Rio anxious to keep Zika mosquitoes from Carnival

The scare over the Zika virus, thought to cause brain damage in babies, is spooking Brazilians who fear mosquitoes carrying the disease will be unwelcome guests at Rio's mega-Carnival.

Authorities fear that the hordes of revelers in bikinis thronging Rio de Janeiro next week in its world-famous Carnival will offer a feast for the mosquitoes that carry the fever.

Fumigators in overalls and goggles on Tuesday sprayed the city's Sambadrome Carnival stadium, to prevent the disease-bearing "Aedes aegypti" mosquitoes buzzing around it.

The venue will host Rio's elaborate annual parades on February 7 and 8, and also the archery contest during the 2016 Olympics.

"The concern is very great in all of Rio because it's a city for mega-events," said Marcos Vinicius Ferreira, spokesman for Rio's health department.

"During the Carnival there'll be crowds of people from different parts of the world and Brazil, which will help the virus get in," he said.

"The main thing is to get rid of mosquito breeding sites."

Zika has been linked to serious birth defects, including microcephaly, in which babies are born with abnormally small heads.

A surge in microcephalic babies born to women infected with Zika during pregnancy in Latin America, notably in Brazil, has prompted the United States and other governments to warn against traveling to affected countries.

That is an alarming prospect for Brazil, already struck by a deep recession, as it prepares to welcome visitors to Rio for the Olympics.

"It is very difficult to control the Aedes aegypti mosquito in Rio, where a third of the population lives in slums with numerous places for them to proliferate," said Roberto Medronho, an epidemiologist at Rio de Janeiro University.

He said the city suffers from "disorderly town planning and ineffective control measures" against disease.

Carnival crowds at risk

Brazil's health ministry said Monday it was mobilizing more than 200,000 troops to go "house to house" giving out leaflets and advice against Zika.

Health Minister Marcelo Castro was quoted by the newspaper O Globo as saying that the government will also hand out repellent to at least 400,000 pregnant women on social welfare.

"Inspections will be intensified for the Olympic Games in August, even though that will be during a period when there are fewer mosquitoes" due to the cooler weather, the city hall said in a statement on Sunday.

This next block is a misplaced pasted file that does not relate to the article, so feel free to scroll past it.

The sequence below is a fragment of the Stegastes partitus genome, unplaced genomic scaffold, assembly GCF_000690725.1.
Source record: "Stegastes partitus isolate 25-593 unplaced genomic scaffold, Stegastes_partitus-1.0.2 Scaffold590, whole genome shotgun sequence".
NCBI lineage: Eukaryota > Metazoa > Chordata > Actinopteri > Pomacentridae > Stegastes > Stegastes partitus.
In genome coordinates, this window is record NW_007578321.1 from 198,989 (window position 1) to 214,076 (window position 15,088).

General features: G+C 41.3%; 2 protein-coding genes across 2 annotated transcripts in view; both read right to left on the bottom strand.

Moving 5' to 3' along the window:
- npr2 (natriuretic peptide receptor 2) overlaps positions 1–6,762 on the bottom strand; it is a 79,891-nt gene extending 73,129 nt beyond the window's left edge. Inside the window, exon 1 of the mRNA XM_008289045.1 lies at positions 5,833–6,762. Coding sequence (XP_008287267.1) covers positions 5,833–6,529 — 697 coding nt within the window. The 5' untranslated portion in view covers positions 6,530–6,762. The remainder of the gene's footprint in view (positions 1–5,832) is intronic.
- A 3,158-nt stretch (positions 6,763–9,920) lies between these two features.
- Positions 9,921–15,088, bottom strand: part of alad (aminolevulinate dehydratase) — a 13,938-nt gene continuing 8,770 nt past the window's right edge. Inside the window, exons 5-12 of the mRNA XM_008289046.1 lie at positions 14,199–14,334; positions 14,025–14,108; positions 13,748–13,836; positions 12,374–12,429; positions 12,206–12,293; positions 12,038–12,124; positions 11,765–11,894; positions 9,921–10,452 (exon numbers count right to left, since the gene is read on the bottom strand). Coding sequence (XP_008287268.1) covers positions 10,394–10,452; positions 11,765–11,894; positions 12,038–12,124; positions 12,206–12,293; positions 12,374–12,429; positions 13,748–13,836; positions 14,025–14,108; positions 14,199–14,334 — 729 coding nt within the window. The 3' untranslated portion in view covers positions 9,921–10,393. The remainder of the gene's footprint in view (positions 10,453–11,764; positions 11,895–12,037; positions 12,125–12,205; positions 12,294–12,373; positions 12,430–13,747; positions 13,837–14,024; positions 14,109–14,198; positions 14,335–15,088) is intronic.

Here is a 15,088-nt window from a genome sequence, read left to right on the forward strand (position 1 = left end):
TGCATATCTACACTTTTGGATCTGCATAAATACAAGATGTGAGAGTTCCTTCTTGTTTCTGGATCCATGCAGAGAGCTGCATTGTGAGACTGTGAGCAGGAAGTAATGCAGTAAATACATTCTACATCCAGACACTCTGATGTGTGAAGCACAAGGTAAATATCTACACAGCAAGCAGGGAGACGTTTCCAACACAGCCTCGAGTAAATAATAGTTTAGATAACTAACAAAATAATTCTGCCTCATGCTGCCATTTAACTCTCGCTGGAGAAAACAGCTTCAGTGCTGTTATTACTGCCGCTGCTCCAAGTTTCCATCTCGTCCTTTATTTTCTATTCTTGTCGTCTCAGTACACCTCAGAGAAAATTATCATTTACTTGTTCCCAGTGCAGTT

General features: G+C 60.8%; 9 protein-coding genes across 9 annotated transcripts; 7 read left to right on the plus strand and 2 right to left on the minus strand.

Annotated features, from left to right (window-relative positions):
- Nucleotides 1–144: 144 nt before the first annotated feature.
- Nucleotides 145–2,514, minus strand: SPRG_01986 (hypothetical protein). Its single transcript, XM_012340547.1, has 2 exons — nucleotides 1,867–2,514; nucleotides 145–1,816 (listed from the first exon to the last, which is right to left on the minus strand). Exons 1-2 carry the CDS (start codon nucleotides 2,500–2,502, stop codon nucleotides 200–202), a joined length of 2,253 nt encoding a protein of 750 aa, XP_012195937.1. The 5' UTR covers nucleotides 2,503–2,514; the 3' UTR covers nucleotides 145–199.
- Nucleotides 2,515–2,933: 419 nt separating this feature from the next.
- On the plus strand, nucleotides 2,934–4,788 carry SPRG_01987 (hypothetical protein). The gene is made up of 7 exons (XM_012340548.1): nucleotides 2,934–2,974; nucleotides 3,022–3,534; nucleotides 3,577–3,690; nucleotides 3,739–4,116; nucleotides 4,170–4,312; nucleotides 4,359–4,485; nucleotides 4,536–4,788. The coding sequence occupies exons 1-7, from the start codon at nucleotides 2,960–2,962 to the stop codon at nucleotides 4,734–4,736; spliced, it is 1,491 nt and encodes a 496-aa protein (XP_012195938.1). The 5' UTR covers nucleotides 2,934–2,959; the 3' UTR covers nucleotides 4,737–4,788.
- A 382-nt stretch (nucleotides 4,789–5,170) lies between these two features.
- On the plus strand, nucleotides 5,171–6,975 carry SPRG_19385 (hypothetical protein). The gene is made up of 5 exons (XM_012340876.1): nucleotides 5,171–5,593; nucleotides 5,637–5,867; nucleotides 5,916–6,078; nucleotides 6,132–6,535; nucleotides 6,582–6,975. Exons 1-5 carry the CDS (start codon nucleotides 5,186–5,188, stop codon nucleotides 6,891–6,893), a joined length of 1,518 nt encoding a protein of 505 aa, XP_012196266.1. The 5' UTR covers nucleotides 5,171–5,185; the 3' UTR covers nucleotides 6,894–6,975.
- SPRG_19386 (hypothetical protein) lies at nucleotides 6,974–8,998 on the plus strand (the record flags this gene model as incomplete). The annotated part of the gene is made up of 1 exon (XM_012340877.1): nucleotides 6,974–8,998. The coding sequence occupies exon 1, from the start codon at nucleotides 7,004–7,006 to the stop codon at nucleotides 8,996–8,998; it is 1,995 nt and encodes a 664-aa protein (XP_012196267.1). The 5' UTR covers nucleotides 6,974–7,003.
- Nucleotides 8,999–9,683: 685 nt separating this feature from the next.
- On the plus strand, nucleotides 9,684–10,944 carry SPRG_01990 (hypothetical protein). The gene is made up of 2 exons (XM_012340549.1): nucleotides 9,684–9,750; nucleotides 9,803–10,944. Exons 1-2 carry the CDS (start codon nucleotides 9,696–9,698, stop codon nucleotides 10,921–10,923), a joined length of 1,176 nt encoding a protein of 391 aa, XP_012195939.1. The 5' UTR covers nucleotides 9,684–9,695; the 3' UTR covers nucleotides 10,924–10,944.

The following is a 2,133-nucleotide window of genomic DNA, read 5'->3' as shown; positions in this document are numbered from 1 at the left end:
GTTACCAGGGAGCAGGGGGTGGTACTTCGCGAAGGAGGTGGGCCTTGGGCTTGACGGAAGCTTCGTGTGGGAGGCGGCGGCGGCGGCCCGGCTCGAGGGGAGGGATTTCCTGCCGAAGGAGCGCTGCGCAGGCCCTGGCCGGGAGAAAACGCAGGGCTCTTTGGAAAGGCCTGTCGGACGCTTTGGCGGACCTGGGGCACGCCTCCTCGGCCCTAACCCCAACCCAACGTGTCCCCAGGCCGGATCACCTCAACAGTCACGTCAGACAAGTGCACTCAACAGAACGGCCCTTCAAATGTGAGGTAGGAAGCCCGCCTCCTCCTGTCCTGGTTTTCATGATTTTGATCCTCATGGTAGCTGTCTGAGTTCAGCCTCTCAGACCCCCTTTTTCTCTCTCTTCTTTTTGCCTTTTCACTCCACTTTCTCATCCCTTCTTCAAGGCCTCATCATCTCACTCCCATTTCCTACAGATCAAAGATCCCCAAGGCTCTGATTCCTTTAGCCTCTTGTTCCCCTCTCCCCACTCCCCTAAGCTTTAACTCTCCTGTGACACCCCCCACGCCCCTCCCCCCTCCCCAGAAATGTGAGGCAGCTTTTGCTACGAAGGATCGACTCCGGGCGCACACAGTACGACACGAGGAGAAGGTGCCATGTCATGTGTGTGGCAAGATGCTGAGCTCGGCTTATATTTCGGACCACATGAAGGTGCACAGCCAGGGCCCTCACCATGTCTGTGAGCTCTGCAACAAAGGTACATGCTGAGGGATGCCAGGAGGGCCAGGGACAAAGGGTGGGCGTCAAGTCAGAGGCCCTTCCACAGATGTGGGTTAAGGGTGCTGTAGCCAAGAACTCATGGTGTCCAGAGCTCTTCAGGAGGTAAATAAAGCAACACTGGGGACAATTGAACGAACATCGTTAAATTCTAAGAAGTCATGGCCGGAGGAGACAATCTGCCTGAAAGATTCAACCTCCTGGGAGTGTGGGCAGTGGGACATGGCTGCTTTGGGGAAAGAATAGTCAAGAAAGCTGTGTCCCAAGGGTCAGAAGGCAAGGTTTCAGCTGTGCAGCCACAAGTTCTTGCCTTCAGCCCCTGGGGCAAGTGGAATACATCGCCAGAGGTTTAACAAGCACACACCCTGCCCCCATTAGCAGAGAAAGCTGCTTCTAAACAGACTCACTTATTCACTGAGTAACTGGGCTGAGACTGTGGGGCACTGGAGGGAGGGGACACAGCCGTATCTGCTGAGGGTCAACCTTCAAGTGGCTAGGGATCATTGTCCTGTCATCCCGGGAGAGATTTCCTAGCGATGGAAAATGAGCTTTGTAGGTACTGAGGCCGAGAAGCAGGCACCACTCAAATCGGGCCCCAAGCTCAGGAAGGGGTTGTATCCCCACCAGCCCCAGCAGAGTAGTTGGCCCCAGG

Next week, however, "during the Carnival, at the height of summer and with so many people moving around, there is an objective risk of contracting Zika," warned Medronho.

Castro said on Monday that health authorities had been fighting the mosquitoes for 30 years and right now seem to be losing the "war" against them.

He echoed authorities in other countries by advising women to avoid getting pregnant for the time being because of the Zika threat.

The British and French embassies have warned athletes and other visitors from their countries about the virus.

The World Health Organization (WHO) said Zika is expected to spread to all countries in the Americas except Canada and Chile, where there are no Aedes aegypti mosquitoes.

Pregnant mothers nervous

One resident of Rio, Manuela Mehl, said she was "really nervous" when she learned that Zika was thought to cause microcephaly, as she is 16 weeks pregnant with her second child.

"I even stopped leaving the house," Mehl, 37, told AFP. The risk is said to be highest early on the pregnancy like hers was at the time.

"But I tried to relax because there isn't much I can control. So I protect myself, I don't go to certain high-risk areas," she said.

She shows a collection of some 30 anti-mosquito products she has stocked up.

"I have to carry this pregnancy to term as serenely as possible so that the baby stays calm and everything goes well."

The WHO has noted a surge in cases of microcephaly in Brazil. It said there were 3,893 suspected cases there, compared to an average of about 160 a year.

Medronho reckoned the Zika drama was comparable to the thalidomide affair, in which a generation of babies were born with missing or deformed limbs due to a drug prescribed to .

"It is a tragedy for the families, most of all the poorest ones," he said of the Zika outbreak.

There have been no confirmed cases of the virus spreading person to person. For most people infected, the flu-like symptoms clear up in about a week.

But for the unborn babies whose mothers catch it, Zika can be devastating and even deadly.

Of the cases detected in Brazil, at least 49 of the babies have died, according to the WHO.

"Some do not survive and others have after-effects," said Medronho.

"Over the years other anomalies can occur such as deafness," he said.

"This is surely just the tip of the iceberg."

© 2016 AFP

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